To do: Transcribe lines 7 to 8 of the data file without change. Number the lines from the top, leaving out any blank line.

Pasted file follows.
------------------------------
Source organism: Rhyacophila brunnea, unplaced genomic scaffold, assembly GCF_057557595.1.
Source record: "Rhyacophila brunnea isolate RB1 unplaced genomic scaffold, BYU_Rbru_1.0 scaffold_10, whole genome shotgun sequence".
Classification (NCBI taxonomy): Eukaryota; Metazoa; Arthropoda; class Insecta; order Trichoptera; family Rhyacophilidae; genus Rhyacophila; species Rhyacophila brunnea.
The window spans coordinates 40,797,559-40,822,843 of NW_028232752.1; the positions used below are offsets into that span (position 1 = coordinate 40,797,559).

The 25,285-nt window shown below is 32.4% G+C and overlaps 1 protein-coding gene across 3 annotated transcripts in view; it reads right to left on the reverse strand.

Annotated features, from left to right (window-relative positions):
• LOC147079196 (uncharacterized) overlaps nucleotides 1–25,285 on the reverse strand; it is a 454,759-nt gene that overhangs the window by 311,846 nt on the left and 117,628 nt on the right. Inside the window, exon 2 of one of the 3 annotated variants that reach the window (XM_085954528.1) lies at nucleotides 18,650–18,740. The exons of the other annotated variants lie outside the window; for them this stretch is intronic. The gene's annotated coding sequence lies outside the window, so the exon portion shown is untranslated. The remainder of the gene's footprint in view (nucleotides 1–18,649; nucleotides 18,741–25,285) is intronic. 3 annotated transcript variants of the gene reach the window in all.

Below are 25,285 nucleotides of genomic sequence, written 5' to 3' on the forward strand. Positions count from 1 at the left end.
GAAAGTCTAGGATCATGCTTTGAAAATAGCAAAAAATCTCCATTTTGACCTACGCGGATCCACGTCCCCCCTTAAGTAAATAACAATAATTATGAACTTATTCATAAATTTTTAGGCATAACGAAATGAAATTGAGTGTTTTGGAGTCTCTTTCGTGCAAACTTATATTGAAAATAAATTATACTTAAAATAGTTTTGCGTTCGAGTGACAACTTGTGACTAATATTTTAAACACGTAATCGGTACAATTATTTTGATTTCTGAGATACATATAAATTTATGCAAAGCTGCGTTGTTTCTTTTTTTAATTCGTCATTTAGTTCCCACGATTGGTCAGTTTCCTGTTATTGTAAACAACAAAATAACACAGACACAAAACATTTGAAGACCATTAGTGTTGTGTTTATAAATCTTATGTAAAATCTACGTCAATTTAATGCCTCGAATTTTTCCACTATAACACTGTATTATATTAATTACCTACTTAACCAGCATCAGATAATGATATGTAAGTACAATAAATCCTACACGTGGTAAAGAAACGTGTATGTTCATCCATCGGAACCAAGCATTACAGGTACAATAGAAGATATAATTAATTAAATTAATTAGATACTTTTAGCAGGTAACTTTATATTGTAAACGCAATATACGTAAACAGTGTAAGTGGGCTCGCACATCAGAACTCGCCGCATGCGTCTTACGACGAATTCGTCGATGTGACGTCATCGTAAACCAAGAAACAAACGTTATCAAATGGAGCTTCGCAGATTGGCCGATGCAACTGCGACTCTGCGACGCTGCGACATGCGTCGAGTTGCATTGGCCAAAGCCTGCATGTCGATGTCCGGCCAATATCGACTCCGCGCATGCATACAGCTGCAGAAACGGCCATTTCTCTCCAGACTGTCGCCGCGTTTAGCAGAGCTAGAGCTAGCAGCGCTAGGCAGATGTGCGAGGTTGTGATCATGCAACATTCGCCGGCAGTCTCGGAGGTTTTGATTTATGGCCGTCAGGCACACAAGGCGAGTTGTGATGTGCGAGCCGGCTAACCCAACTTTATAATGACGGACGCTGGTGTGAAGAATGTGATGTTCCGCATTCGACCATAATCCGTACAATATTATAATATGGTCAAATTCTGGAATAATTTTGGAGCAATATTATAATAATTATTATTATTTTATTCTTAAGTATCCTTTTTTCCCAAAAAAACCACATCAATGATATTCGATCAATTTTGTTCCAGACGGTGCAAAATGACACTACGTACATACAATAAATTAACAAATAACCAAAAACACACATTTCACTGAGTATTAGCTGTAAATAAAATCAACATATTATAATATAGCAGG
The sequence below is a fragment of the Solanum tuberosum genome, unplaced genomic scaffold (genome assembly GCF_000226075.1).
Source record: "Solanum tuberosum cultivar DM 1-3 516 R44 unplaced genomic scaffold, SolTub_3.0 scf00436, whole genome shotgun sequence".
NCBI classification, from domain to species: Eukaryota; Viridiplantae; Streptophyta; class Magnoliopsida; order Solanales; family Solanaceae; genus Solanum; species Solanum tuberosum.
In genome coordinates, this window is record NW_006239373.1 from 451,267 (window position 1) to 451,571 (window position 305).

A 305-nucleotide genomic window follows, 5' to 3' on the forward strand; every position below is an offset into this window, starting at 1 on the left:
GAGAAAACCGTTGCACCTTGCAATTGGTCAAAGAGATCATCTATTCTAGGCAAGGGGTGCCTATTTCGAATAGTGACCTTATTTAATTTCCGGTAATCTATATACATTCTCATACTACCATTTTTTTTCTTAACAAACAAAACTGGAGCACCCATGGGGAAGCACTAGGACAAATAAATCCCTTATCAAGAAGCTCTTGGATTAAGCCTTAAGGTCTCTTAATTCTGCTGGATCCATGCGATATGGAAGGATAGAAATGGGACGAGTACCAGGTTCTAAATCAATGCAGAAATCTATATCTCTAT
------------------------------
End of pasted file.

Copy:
• LOC147079196 (uncharacterized) overlaps nucleotides 1–25,285 on the reverse strand; it is a 454,759-nt gene that overhangs the window by 311,846 nt on the left and 117,628 nt on the right. Inside the window, exon 2 of one of the 3 annotated variants that reach the window (XM_085954528.1) lies at nucleotides 18,650–18,740. The exons of the other annotated variants lie outside the window; for them this stretch is intronic. The gene's annotated coding sequence lies outside the window, so the exon portion shown is untranslated. The remainder of the gene's footprint in view (nucleotides 1–18,649; nucleotides 18,741–25,285) is intronic. 3 annotated transcript variants of the gene reach the window in all.

Below are 25,285 nucleotides of genomic sequence, written 5' to 3' on the forward strand. Positions count from 1 at the left end.